To many people, May 15th 2012 has become a token in the history of the French Left Wing. Close to seventeen years after François Mitterrand handed over the presidency to Jacques Chirac, another socialist was able to claim the head of the State. François Hollande, elected on the sixth of May, was sworn in as president at the Palais de l’Elysée 9 days later.
Twice in fifty-four years of the Fifth Republic, the Presidency fell to a socialist. Despite this success, François Hollande is going to need parliamentary majority in the next legislative elections on the 10th and 17th of June in order to carry out his policies for the next five years. Let us examine what is at stake in those elections.
In theory, the President’s clout is relatively broad: he nominates the Prime Minister (the head of the government), who is charged with putting together a cabinet of ministers, as well as signing decrees, orders, and law enactments. It is also he who accredits ambassadors, arranges referenda on public interest matters, and exercises prerogative of mercy.
Presidential power is nevertheless limited. In fact, the “President de la République” must comply with a government that originates from the result of the legislative elections. Indeed, the Prime Minister stems from the majority party at the “Assemblée Nationale”. The president still has the possibility to dissolve the National Assembly (refer to Jacques Chirac’s unfortunate decision in 1997), which would induce an anticipated legislative vote in order to recompose this chamber. The majority party deducted from the elections dictates the political origin of the Prime Minister to the President. If the former happened to be from an opposition party, this would result in a state of Cohabitation. Such a situation could interfere considerably with the President’s authority, due to a high level of friction between him and his government (Prime Minister and Council of Ministers).
The Presidential elections in 2012 have revealed quite a fragmented political landscape: in the first round, François Hollande’s Parti Socialiste obtained 28.8% of the votes against Nicolas Sarkozy’s Union pour un Mouvement Populaire (UMP), with 26.1%. Marine Le Pen’s far-right Front National won 18.5%, while Jean-Luc Mélenchon’s Front de Gauche got 11.7%, and François Bayrou’s MoDem 8.8%. Despite a forecasted 10% before the elections, Marine Le Pen’s success surprised many, which is evidence of an even more segmented public opinion.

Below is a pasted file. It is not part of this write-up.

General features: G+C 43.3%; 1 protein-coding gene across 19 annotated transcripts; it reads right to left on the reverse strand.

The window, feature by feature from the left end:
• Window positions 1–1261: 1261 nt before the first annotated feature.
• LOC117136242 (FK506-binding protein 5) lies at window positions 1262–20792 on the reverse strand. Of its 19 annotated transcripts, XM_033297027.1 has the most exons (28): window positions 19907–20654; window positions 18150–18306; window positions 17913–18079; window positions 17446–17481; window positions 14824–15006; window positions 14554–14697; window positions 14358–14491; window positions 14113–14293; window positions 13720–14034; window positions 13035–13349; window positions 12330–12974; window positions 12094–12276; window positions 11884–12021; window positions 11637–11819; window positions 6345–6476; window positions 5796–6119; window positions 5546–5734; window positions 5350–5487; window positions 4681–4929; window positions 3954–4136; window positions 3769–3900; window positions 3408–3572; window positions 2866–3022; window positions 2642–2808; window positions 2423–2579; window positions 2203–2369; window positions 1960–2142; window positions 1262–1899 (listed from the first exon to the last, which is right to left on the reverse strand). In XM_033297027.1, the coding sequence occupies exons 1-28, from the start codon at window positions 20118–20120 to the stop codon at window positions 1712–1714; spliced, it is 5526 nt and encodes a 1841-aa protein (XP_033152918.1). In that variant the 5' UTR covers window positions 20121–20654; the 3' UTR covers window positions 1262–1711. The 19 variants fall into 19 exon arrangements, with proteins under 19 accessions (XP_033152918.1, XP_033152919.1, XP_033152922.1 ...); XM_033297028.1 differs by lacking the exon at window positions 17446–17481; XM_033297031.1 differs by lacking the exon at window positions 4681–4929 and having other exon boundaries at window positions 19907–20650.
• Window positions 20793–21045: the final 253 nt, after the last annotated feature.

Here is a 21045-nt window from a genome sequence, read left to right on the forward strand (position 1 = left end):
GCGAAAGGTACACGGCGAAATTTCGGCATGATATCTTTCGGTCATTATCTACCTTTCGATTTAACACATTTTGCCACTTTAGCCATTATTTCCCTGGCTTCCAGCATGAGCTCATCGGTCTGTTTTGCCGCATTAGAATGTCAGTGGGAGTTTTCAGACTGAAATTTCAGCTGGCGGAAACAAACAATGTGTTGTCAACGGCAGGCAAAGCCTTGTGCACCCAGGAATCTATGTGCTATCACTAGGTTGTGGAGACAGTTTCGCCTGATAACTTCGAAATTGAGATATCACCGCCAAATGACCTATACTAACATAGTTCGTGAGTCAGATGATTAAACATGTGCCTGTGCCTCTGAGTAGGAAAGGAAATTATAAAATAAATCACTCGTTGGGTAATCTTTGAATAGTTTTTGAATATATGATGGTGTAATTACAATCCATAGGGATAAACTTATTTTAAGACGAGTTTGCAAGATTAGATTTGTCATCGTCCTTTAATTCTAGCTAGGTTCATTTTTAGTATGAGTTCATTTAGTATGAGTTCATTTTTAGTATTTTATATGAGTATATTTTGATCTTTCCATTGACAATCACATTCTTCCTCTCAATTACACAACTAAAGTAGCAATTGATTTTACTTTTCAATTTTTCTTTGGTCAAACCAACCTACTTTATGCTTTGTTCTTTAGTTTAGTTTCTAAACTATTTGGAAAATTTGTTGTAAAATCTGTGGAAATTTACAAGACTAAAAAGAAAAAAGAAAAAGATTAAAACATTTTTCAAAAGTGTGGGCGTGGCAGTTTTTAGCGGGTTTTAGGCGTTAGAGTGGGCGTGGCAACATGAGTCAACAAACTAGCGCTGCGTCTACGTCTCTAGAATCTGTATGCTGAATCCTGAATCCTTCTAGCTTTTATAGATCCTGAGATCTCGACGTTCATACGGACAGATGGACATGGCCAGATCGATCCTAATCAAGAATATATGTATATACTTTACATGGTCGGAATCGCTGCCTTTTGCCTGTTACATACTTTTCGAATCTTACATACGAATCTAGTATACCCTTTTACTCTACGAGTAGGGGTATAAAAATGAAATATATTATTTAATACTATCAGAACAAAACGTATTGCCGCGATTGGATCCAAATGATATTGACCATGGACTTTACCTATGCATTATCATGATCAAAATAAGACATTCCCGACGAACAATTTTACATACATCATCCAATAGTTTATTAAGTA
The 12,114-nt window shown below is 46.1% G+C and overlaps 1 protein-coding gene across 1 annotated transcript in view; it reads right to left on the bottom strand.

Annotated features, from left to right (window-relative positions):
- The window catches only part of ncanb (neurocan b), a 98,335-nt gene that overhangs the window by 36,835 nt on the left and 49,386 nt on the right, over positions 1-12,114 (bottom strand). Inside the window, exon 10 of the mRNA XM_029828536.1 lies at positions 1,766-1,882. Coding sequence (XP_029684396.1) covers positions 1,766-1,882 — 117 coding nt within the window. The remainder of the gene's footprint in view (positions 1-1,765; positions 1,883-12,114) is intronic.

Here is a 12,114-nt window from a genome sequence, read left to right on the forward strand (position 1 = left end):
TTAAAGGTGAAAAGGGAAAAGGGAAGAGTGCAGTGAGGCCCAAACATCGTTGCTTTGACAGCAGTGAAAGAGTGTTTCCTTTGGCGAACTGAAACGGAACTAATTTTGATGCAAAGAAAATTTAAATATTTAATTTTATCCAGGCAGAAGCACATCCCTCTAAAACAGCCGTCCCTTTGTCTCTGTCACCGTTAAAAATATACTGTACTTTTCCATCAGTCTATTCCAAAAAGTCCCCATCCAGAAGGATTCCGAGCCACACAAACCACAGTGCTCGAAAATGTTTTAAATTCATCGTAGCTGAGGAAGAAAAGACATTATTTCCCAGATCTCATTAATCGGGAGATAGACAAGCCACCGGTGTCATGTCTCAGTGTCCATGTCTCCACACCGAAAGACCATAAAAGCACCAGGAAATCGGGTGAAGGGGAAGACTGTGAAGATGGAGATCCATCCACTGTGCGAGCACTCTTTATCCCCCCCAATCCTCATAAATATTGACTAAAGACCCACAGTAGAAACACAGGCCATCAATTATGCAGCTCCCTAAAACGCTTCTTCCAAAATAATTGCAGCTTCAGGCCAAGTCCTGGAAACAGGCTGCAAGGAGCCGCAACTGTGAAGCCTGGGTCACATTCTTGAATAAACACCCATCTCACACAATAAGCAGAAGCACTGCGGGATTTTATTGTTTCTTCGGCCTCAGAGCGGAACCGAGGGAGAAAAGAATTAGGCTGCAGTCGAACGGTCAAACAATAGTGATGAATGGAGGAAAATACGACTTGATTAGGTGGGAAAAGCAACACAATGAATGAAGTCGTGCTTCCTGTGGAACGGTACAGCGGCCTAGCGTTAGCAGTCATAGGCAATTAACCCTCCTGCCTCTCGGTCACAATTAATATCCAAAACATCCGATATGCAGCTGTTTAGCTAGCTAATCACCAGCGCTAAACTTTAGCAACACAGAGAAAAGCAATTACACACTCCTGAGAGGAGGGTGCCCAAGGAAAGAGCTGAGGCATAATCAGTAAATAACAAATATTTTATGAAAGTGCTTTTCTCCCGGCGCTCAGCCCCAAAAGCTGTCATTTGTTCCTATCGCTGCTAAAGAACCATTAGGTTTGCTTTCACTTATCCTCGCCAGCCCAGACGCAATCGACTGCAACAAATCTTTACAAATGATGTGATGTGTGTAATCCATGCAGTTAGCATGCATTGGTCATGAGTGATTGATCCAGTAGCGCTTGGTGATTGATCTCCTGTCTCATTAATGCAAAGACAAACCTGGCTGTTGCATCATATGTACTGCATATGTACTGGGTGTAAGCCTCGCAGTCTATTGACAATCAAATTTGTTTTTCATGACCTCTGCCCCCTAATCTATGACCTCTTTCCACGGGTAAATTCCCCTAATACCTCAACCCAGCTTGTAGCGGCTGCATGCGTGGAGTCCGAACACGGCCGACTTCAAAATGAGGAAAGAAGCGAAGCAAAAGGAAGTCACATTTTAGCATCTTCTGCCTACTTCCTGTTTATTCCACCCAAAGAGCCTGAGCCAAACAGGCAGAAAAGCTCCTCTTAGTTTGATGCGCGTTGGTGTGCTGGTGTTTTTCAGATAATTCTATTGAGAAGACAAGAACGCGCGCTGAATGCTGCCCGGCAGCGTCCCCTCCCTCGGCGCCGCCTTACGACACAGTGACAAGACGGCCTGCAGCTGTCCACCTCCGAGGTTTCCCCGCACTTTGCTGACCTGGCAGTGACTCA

According to the last Institut Français d’Opinion Publique (IFOP) forecast from May 25th, the Parti Socialiste would earn a tight win on UMP (31% to 30%), while Le Front National should maintain its presidential result around 18%. Facing such a wall of right votes, the Parti Socialiste could be enticed to concede room to Jean-Luc Mélenchon’s party, in order to strengthen la Gauche at the National Assembly.
However, Nicolas Sarkozy’s defeat crystallized tensions within the UMP. Jean-François Copé, who has been ruling the party since November 2010, is being contested by former Prime Minister François Fillon. While the ‘War of the Chiefs’ storms at UMP, other political figures from right-centered tendencies (Jean-Louis Borloo’s Parti Radical and Hervé Morin’s Nouveau Centre) fight as well to claim the UMP’s head.
On the other hand, the Front National does not have interest in allying with UMP. This third party in France could well obtain seats at the National Assembly (for the first time since 1986) if it divides in order to conquer. According to the electoral legislation, it could maintain its position at the second round in every area where it obtains a minimum of 12.5% of the votes in the first round. Unconsciously in French people’s minds, the Front National gradually takes position as a credible opposition party to the Parti Socialiste. “Bleu Marine” is thus likely to be playing the political pivots in the upcoming elections, easing La Gauche’s victory.
These 2012 legislative French elections therefore exhibit crucial stakes for the President Hollande and his government; especially avoiding cohabitation. The majority that will emerge from the vote will set the pace for the next five years to come. If the forecasts are correct, this is to become not only an historical moment for the French Left-Wing but for all of French politics. Indeed, the Parti Socialiste secured numerous electoral victories at the local scale since 2007, until it conquered the other chamber of the Parliament – the Senate – for the first time in history in September 2011. A victory in these legislative would give François Hollande and his party the maximum amount of power available to a President for the many challenges to come.
– Jules Henri-Morel